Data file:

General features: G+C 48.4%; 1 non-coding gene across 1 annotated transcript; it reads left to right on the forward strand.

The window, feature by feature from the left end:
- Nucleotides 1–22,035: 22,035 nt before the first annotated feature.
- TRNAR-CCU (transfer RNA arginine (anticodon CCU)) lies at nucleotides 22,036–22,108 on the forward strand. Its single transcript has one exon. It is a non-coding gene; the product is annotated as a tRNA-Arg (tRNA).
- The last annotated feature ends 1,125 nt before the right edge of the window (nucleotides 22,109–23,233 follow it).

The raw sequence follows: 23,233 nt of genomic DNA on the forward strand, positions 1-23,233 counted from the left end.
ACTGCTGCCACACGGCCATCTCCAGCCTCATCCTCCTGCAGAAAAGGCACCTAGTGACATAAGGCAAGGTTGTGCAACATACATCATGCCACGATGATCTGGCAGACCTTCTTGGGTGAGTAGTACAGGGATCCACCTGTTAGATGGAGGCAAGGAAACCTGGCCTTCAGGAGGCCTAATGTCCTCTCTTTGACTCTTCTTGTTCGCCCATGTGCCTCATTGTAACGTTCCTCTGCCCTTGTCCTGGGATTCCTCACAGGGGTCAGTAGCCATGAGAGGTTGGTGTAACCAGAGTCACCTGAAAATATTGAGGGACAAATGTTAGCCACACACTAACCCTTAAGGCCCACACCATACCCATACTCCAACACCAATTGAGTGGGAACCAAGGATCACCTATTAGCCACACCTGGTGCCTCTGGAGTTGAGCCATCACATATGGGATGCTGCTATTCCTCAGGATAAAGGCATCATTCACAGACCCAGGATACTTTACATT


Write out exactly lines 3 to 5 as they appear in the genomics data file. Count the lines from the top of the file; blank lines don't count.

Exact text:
- Nucleotides 1–22,035: 22,035 nt before the first annotated feature.
- TRNAR-CCU (transfer RNA arginine (anticodon CCU)) lies at nucleotides 22,036–22,108 on the forward strand. Its single transcript has one exon. It is a non-coding gene; the product is annotated as a tRNA-Arg (tRNA).
- The last annotated feature ends 1,125 nt before the right edge of the window (nucleotides 22,109–23,233 follow it).